Online worlds are another frontier, bridging lab and field, and allowing the study of context, language, the emergence of norms and rules, the formation of social networks and organisations, large scale, long time horizons and persistence. In Second Life Kevin’s team uses TerraEcon to do fascinating experiments quickly, and expects wider virtual-world collaboration among experimental economists. OpenSIM is an open-source alternative: it has fewer users, is harder to use and has poor support but is cheaper and way more controllable (you can hack the back end not just the browser). For example, they did an experiment on managing the commons following Elinor Ostrum’s work on the circumstances in which cooperative management of common-pool resources is sustainable. They set up “hurricane island” where people can volunteer for weather defence; they earn no money while doing so but protect housing stock. Dealing with the free-rider problem can involve repeated games and/or language; the environment gets people to self-organise roughly according to Ostrum’s model (people make a plan, get buy-in, organise a monitoring scheme and use social reward). Failures generally come from a bad plan, whereupon people go back to the subgame-perfect equilibrium and become angry losers. They hope that language analysis may give an early indicator of failing cooperation.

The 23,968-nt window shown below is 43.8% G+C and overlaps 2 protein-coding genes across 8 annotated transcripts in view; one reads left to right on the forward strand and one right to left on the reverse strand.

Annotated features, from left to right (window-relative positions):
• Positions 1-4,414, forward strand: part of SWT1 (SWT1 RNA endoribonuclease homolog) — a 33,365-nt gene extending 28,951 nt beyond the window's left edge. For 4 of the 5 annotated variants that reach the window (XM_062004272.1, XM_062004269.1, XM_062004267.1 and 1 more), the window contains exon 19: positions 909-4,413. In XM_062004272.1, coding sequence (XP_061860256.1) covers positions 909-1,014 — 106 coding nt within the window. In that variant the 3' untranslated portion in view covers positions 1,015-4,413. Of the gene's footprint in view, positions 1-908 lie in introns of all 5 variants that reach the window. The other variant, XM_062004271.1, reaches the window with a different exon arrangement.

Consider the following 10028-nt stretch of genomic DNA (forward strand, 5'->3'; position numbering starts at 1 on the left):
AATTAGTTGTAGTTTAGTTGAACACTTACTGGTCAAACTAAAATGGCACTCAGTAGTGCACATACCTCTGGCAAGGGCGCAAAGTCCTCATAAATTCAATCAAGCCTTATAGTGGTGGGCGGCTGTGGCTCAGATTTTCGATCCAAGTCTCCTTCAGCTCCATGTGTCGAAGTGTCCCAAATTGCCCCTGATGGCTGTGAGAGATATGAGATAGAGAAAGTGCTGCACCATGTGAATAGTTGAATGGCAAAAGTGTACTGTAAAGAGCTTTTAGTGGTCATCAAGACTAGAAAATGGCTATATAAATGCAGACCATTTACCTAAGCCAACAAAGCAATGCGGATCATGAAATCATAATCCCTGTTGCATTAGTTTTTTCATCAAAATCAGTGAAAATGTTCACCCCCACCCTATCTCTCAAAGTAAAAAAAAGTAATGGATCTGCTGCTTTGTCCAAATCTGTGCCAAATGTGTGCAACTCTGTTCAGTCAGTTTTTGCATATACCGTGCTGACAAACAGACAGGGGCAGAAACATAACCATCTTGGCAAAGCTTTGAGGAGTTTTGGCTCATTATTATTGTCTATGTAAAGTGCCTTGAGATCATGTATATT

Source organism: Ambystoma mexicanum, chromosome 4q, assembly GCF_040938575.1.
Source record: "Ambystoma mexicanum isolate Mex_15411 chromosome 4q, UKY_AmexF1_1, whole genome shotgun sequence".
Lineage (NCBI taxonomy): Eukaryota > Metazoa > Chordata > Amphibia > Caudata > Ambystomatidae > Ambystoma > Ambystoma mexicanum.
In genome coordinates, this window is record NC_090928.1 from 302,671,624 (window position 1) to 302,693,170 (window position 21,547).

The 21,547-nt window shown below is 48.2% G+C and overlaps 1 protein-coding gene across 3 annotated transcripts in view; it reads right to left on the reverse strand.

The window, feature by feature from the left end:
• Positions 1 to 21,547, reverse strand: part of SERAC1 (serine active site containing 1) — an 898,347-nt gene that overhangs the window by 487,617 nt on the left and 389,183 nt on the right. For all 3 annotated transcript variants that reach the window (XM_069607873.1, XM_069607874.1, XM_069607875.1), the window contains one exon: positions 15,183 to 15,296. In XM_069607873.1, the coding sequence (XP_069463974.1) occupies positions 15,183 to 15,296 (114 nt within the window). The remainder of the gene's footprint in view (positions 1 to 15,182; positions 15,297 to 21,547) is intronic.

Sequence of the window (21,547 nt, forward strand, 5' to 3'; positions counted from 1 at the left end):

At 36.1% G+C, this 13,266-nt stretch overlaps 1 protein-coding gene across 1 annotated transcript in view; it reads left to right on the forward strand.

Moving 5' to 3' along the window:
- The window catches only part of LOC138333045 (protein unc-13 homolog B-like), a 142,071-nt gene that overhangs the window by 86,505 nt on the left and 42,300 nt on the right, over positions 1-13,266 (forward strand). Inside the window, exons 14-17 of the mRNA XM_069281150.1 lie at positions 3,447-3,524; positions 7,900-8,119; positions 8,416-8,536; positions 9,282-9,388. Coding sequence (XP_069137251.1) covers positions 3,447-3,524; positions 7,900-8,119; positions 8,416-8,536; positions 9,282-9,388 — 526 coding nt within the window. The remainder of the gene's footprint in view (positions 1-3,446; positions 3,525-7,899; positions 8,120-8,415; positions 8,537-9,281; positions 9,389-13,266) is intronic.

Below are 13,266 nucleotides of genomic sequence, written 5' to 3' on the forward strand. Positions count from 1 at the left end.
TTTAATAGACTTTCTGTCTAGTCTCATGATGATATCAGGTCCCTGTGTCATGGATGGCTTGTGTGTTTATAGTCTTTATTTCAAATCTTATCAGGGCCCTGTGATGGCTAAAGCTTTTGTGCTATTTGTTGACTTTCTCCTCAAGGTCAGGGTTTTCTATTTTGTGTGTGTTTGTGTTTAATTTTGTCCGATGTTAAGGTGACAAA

Points arising in questions include: online field experiments provide more data faster than FMRi experiments which are slow; institutional work tends to be more robust than behavioural, because people tend to work through intermediate goals that are often not stable preferences, making behaviour hard to predict. Adversarial versus competitive behaviour is difficult – the terrorist game is to get opponents to devote large resources to second-order things that the price system says is inefficient; on trust, people have more than one system for trusting each other – you can trust someone as a person, or because they are in an understood situation, and it’s the situational type of trust that institutions can hope to manage. Personal trust leads to powerful in-groups which can change institutions, extract rents and control things. The dynamics between personal and situational trust are interesting and depend on people’s experience with the institution, and their perception of their own risk management (particularly their worst exposure). Institutions rarely last more than a century because it’s hard to stay in a sweet spot where you manage to scale up trust from personal to situational.